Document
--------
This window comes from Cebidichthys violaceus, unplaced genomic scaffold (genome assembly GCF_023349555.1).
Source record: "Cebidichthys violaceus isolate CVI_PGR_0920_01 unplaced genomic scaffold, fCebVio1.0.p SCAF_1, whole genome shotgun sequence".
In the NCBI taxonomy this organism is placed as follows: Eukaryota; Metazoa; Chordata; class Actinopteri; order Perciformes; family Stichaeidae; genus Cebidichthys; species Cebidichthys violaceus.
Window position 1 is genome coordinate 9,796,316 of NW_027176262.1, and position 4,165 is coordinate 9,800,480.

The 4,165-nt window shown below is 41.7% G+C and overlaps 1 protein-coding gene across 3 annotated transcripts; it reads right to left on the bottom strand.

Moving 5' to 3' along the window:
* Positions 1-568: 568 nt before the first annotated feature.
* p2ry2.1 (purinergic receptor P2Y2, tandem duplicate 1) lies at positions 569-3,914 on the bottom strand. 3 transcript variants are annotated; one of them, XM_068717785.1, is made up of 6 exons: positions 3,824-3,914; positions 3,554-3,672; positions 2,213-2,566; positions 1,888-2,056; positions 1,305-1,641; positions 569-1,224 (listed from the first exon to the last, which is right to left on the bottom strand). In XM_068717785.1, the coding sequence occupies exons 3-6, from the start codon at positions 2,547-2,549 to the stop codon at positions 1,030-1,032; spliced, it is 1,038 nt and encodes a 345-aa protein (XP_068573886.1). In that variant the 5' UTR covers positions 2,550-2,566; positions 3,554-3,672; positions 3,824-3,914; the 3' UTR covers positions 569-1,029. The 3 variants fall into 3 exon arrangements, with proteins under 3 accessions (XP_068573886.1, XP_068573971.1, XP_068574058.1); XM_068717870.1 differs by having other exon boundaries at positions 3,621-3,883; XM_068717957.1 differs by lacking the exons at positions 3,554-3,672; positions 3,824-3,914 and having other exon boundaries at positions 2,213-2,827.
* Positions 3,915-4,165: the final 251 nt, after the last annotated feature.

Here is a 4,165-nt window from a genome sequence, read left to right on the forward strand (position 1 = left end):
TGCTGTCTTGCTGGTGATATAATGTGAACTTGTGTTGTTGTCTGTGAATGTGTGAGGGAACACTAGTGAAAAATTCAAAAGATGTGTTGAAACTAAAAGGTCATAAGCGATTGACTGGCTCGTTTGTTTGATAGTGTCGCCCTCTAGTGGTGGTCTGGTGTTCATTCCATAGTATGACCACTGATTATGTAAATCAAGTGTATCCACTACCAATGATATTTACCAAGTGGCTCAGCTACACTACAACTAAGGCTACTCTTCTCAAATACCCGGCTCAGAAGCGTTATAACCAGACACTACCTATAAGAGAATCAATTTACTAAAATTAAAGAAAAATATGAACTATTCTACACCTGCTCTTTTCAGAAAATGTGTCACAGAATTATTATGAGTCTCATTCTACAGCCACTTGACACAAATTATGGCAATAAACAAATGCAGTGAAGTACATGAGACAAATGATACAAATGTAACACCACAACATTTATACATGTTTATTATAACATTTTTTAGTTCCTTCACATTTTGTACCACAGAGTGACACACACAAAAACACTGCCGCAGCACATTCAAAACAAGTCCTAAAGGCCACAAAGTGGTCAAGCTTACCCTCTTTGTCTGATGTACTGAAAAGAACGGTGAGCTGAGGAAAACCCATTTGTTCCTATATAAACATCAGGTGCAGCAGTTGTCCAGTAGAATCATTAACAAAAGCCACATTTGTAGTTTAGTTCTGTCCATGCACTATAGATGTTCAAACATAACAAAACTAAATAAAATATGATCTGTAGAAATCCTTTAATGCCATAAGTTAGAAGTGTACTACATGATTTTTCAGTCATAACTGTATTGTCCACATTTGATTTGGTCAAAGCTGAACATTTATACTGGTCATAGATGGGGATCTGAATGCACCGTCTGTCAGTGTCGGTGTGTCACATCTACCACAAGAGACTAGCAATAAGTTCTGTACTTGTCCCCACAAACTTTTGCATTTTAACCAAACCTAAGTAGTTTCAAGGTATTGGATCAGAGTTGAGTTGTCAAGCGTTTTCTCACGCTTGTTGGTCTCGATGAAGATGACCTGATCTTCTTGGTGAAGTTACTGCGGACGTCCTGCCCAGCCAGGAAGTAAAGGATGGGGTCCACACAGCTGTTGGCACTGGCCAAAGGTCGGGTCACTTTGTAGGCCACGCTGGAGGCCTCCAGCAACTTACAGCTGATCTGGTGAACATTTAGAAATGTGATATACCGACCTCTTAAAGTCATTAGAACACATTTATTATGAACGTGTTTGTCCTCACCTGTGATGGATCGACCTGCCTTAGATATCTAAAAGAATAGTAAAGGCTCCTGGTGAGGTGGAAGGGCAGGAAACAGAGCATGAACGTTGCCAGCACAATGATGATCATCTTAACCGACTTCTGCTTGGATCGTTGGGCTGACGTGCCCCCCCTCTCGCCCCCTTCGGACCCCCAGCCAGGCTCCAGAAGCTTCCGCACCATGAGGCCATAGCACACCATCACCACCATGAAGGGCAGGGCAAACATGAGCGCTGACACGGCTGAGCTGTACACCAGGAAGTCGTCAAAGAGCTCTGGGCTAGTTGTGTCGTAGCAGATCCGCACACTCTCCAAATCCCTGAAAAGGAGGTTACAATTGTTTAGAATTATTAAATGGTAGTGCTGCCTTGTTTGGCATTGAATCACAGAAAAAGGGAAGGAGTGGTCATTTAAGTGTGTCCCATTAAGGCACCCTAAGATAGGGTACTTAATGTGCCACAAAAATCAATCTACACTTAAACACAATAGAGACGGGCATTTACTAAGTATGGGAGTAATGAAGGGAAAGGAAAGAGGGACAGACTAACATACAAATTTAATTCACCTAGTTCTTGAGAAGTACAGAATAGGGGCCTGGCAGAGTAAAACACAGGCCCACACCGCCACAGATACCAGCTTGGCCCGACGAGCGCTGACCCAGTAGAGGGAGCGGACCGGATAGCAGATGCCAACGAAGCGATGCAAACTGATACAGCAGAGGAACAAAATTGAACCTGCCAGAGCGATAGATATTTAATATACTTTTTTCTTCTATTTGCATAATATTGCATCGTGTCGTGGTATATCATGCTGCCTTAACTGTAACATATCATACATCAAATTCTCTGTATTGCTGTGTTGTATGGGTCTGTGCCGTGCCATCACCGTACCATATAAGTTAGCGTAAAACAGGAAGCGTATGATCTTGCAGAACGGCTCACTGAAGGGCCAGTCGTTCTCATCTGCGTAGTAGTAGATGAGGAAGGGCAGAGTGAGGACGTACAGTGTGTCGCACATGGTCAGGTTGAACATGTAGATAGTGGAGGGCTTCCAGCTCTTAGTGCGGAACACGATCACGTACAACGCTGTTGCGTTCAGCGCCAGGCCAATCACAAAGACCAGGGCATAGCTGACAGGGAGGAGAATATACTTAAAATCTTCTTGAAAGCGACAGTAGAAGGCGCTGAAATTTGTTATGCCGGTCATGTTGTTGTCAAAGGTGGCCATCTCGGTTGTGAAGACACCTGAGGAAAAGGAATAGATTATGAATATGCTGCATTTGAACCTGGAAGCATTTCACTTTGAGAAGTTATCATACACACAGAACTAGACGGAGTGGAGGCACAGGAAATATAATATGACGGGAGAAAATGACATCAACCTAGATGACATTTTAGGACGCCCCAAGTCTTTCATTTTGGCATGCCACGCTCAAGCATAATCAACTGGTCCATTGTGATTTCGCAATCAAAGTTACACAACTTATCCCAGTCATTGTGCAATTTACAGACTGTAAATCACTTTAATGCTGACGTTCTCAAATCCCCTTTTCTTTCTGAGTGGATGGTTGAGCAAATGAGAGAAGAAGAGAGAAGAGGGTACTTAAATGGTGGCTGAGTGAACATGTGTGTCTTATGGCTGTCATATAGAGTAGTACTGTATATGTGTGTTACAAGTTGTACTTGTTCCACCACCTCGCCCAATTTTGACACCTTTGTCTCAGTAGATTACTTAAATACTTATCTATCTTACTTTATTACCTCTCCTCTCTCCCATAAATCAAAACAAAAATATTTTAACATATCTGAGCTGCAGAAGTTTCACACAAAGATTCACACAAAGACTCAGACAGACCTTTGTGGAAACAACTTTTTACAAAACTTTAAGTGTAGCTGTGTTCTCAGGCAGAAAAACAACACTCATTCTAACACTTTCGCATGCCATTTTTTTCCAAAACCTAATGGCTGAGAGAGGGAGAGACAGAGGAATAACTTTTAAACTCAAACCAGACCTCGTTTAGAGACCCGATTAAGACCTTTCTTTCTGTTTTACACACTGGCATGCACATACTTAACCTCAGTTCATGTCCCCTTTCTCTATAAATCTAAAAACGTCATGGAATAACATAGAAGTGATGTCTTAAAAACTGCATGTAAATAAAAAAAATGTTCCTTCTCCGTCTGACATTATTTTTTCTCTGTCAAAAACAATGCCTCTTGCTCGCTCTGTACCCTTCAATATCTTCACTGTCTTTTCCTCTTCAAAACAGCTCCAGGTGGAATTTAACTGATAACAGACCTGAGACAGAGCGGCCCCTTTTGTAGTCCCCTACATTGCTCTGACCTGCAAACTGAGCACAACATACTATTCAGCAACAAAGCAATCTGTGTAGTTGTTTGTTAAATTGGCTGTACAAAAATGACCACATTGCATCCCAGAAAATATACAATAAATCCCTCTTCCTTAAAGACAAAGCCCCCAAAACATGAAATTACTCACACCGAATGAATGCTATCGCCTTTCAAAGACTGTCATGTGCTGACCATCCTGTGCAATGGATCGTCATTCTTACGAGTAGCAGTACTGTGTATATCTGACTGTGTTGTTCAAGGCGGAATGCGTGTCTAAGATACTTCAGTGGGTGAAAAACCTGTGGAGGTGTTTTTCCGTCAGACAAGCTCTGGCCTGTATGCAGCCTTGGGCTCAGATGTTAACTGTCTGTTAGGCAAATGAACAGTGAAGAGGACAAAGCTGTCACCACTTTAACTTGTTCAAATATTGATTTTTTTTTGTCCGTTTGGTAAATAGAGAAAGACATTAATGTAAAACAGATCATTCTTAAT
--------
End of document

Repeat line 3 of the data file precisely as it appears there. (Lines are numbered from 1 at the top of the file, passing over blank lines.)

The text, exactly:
In the NCBI taxonomy this organism is placed as follows: Eukaryota; Metazoa; Chordata; class Actinopteri; order Perciformes; family Stichaeidae; genus Cebidichthys; species Cebidichthys violaceus.